The long-standing problem of the topography, energetics, and vibrational dynamics of the ground-state surface of SiC2 is systematically investigated by means of the gamut of state-of-the-art electronic structure methods, including single-reference correlation techniques as extensive as the coupled-cluster singles and doubles method augmented by a perturbative triples term [CCSD(T)], the Brueckner doubles method (BD) with analogous contributions from both triple and quadruple excitations [BD(TQ)], and second- through fifth-order Møller-Plesset perturbation theory (MP2-MP5), as well as the multiconfigurational complete-active-space self-consistent-field [CASSCF(12,12)] approach. The one-particle basis sets for these studies ranged from Si[6s4p1d], C[4s2p1d] to Si[7s6p4d3f2g1h], C[6s5p4d3f2g1h]. The methodological analysis resolves the polytopism problem regarding the mercurial potential energy surface for the circumnavigation of Si+ about C2- in silicon dicarbide, whose topography is shown to exhibit almost all conceivable variations with level of theory. It is concluded that the X̃ 1A1 global minimum of SiC2 is a T-shaped (C2u) structure connected monotonically to a linear transition state 5.8 kcal mol-1 higher in energy, thus ruling out any metastable linear isomer. Previously undocumented bent transition states and L-shaped minima are encountered at relatively high levels of theory, but ultimately these stationary points are shown to be spurious. High-level focal-point thermochemical analyses yield D0(Si-C2)=151 kcal mol-1, and hence a substantial revision is made in the heat of formation, viz., ΔH°f,0(SiC2)=+155 kcal mol-1. A complete quartic force field about the T-shaped minimum is determined at the CCSD(T) level with the aug-cc-pVTZ (Si[6s5p3d2f], C[5s4p3d2f]) basis set and then employed in a preliminary probe of contours for large-amplitude motion, anharmonicity of the vibrations, and zero-point effects on the molecular structure.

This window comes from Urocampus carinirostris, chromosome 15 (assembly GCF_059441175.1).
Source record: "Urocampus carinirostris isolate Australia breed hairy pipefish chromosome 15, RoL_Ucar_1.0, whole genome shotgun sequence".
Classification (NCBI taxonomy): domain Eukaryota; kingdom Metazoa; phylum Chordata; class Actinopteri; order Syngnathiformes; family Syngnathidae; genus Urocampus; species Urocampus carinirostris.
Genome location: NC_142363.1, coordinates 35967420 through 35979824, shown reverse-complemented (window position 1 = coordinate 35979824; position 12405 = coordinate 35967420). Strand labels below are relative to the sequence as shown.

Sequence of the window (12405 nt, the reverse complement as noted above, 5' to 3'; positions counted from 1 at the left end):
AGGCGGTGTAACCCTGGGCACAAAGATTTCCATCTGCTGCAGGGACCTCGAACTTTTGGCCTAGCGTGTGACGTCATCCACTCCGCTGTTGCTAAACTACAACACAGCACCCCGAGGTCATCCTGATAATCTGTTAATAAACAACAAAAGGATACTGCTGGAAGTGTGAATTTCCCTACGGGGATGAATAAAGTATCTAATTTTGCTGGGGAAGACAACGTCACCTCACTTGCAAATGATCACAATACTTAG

ASJC Scopus subject areas
- Physics and Astronomy(all)
- Physical and Theoretical Chemistry